Sometimes it seems as though business process improvement initiatives get put through the wringer more so than other types of investments when it comes to budget allocation. The proposal of overhauling how a business does its business is scary on its face. Won’t it be a big, long ordeal? Won’t it press political hot-buttons? Won’t it be expensive? In the face of (perfectly valid) concerns like these, it’s a sadly common mistake to just shut down and play it safe, sticking with the process status quo. Ironically, this is often even more risky.
If there truly is a pressing business case for modernizing a process, then leaders would do well to consider something that we at NEOS have found over the years: It’s not going to be expensive. I mean this both in an absolute sense, and relative to the potential benefit. Process improvement, when done correctly, will not be what breaks your 2016 budget, or any budget.
When process improvement is done correctly, it’s strongly aligned with business strategy and goals. Objectives are set at the outset, and work is cut up into easily digestible bites. The first bites should always be those that have the highest strategic value to the business and the lowest possible degree of complexity. At the end of the first iteration, you will see the effects and feel tangible benefits, and nobody has had to do anything hard, yet.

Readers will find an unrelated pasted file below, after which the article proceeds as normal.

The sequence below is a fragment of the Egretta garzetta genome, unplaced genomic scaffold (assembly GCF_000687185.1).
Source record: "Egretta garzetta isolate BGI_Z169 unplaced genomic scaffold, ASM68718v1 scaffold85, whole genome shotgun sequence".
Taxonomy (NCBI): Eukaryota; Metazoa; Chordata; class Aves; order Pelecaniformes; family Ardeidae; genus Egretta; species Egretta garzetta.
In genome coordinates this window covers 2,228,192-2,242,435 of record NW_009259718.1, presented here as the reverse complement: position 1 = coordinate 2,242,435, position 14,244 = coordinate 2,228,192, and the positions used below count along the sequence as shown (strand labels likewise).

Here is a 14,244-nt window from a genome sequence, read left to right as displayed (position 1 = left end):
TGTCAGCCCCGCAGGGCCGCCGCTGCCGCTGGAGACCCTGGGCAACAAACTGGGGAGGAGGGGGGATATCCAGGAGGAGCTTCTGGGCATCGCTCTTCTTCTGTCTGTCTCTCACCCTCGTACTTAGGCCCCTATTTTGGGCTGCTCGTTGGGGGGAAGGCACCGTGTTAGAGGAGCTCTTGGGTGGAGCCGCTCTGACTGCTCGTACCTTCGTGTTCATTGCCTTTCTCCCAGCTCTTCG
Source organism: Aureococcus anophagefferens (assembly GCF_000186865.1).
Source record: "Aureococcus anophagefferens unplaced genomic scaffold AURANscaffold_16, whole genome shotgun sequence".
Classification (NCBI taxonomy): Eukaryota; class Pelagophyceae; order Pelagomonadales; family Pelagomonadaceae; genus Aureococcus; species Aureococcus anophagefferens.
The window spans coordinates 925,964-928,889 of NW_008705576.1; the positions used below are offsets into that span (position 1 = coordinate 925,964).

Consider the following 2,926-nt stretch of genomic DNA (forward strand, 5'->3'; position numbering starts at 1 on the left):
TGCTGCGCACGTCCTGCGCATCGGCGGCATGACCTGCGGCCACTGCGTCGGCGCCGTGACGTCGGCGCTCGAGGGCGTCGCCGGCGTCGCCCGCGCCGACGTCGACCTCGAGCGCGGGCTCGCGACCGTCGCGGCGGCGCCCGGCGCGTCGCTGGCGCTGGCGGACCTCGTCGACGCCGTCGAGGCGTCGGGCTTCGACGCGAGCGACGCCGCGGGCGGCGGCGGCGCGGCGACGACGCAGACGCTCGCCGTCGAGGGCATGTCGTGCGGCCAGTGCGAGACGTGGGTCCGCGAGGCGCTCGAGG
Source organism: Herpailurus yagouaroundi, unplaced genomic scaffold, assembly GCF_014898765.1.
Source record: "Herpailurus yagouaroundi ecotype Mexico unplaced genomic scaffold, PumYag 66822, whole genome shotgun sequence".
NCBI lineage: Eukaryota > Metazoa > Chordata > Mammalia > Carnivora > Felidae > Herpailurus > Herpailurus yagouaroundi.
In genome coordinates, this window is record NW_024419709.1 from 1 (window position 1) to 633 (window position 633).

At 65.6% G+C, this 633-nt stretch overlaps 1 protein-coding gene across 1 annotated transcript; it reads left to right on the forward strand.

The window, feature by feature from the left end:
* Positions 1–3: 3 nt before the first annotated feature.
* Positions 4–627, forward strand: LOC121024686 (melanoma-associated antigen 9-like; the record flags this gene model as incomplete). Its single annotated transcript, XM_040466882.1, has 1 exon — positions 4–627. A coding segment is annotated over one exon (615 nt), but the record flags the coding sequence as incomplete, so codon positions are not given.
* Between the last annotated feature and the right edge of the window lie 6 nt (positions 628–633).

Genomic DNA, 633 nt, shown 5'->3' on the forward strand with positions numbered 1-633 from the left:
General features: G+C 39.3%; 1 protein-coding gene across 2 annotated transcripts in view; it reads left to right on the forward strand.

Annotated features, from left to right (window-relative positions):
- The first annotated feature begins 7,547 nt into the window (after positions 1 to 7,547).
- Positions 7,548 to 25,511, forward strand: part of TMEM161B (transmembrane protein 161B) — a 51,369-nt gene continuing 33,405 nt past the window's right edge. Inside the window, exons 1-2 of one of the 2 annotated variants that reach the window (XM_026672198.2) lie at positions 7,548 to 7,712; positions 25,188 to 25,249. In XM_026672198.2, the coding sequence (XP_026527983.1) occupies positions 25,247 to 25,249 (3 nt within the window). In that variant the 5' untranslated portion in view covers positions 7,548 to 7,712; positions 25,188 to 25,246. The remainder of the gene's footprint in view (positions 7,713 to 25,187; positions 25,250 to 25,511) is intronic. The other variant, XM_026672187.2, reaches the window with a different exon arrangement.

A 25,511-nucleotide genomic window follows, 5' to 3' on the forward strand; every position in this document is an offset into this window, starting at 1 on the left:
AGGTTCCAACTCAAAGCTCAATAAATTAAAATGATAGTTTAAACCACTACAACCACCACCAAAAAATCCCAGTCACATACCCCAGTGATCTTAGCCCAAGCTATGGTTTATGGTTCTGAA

Process improvement becomes a costly proposition when practitioners attempt a big-bang style redesign and roll-out, or when strategic alignment is unclear. “All at once” roll-out can quickly become a change management nightmare, and doesn’t provide management with any flexibility or ability to prioritize important processes. Unclear strategic alignment leads to difficulty generating buy-in and will make realizing business gains challenging.
The key thing to remember is that things are expensive in comparison to one another. For example, $100 is expensive for a haircut, but cheap for a car. Process redesign should be compared to other ways of dealing with regulatory penalties, reputation damage, or efficiency challenges. Just breaking the rules and paying fines is one way to deal with regulatory changes. In comparison to a giant fine, a process effort addressing key controls begins to look like a bargain.
When considering a process redesign effort, make sure that it’s planned carefully, and aligned with strategy. Consider the alternatives, and make an informed choice rather than being intimidated by the hype around budget and project length.
Still need more convincing you can improve your processes?
Read Process Doesn’t Have to be “a Process” to learn about quick-hit, successful projects to initiate now.